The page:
The main limitation of this model as compared to the real surgical situation is the lack of bleeding. This applies for any cadaveric dissection model. Recently, Dedmond et al. described a temporal bone model, where bleeding was simulated during the elevation of the TMF. This model may in fact be a good option for advanced surgeons already used to EES. In our experience, the initial familiarization with EES should be as easy as possible, since the handling of the instruments is already a challenging task. The cadaveric dissection is considered the gold standard for surgical education. However, it is subject to high costs and ethical regulations. In comparison, synthetic or animal models may overcome these issues8,11. However, in synthetic models the tactile feeling for the tissues is difficult and the resolution of 3D printing is not yet able to provide all details an anatomical specimen can. In contrast, the animal model provides excellent tissue properties but has a different anatomy. We can consider the cadaveric model the sole suitable model for anatomical teaching, whereas synthetic and animal models provide cheap alternatives for surgical training.
Compared to the microscopic technique for middle ear dissection, the endoscope allows the observation and preparation of the delicate middle ear structures through a natural orifice, the EAC. Hence, no bone has to be removed for access purposes and the middle ear can be studied in its natural state. Moreover, the endoscope allows a very close observation of any anatomical structure and thus also magnification without losing illumination. Of course, the endoscopic approach does not teach mastoidectomy, which may be performed on the same specimen after endoscopic dissection. The endoscopic technique for ear surgery is internationally spreading and therefore the need for suitable surgical training will increase.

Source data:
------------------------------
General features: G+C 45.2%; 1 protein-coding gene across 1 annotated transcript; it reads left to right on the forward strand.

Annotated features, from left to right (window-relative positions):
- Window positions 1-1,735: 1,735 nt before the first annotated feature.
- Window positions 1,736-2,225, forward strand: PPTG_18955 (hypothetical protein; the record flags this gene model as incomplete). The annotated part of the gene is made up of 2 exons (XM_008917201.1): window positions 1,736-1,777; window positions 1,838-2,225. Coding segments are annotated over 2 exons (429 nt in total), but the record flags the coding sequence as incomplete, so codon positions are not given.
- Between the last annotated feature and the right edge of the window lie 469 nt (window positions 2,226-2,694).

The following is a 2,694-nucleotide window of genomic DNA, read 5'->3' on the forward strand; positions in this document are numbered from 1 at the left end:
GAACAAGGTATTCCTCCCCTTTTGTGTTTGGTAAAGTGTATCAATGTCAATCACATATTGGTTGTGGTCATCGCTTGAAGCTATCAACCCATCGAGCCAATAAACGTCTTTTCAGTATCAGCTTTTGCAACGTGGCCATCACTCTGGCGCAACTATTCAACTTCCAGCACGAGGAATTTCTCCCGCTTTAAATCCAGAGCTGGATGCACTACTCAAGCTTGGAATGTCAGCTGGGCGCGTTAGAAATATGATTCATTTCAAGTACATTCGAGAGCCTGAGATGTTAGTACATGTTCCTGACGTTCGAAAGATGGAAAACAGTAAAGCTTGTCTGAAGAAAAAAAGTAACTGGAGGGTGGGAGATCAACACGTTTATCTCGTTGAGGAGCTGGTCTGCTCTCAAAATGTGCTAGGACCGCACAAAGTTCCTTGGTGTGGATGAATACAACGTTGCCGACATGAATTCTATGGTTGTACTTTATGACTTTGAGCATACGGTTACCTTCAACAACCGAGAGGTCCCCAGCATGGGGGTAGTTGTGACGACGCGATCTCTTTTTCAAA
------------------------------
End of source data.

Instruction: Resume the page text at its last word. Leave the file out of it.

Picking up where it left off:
The authors declare no conflict of interest. LA holds a research fellowship by the Bangerter-Rhyner Foundation, Bern, Switzerland and by Karl Storz GmbH, Tuttlingen, Germany. The funders had no role in study design, data collection and analysis, decision to publish or preparation of the manuscript.
|Endoscopes: 3mm diameter, 15cm length, 0° and 45°||Karl Storz|
|Otologic dissectors, round knifes, hooks, curette, microscissors (Bellucci) and microforceps (Hartmann)||Karl Storz|
|Straight and curved suction tubes||Karl Storz|
- 3-CCD camera
- Xenon light source
- Water to rinse
- Antifog solution
- Cotton pads
- Cottonoid pledges